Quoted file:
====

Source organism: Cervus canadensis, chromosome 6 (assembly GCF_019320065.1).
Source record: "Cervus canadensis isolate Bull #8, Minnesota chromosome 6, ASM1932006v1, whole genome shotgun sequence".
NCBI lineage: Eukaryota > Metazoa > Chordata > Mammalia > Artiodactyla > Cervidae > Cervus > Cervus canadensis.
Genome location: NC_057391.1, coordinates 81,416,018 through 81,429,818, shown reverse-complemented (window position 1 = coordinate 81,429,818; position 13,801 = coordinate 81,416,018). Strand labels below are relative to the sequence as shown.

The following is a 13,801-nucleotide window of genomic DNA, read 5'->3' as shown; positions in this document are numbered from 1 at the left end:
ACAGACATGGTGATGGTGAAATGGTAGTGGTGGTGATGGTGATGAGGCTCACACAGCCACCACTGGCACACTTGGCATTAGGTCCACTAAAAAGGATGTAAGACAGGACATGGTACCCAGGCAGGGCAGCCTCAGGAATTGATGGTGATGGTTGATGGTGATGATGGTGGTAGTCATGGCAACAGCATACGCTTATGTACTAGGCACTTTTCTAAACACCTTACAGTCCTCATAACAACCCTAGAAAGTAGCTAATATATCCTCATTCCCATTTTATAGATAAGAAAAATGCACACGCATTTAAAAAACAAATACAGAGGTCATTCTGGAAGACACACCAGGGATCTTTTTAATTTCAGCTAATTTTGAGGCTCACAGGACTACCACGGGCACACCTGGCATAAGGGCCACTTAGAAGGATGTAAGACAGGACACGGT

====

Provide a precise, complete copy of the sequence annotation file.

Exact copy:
Source organism: Cervus canadensis, chromosome 6 (assembly GCF_019320065.1).
Source record: "Cervus canadensis isolate Bull #8, Minnesota chromosome 6, ASM1932006v1, whole genome shotgun sequence".
NCBI lineage: Eukaryota > Metazoa > Chordata > Mammalia > Artiodactyla > Cervidae > Cervus > Cervus canadensis.
Genome location: NC_057391.1, coordinates 81,416,018 through 81,429,818, shown reverse-complemented (window position 1 = coordinate 81,429,818; position 13,801 = coordinate 81,416,018). Strand labels below are relative to the sequence as shown.

The following is a 13,801-nucleotide window of genomic DNA, read 5'->3' as shown; positions in this document are numbered from 1 at the left end:
ACAGACATGGTGATGGTGAAATGGTAGTGGTGGTGATGGTGATGAGGCTCACACAGCCACCACTGGCACACTTGGCATTAGGTCCACTAAAAAGGATGTAAGACAGGACATGGTACCCAGGCAGGGCAGCCTCAGGAATTGATGGTGATGGTTGATGGTGATGATGGTGGTAGTCATGGCAACAGCATACGCTTATGTACTAGGCACTTTTCTAAACACCTTACAGTCCTCATAACAACCCTAGAAAGTAGCTAATATATCCTCATTCCCATTTTATAGATAAGAAAAATGCACACGCATTTAAAAAACAAATACAGAGGTCATTCTGGAAGACACACCAGGGATCTTTTTAATTTCAGCTAATTTTGAGGCTCACAGGACTACCACGGGCACACCTGGCATAAGGGCCACTTAGAAGGATGTAAGACAGGACACGGT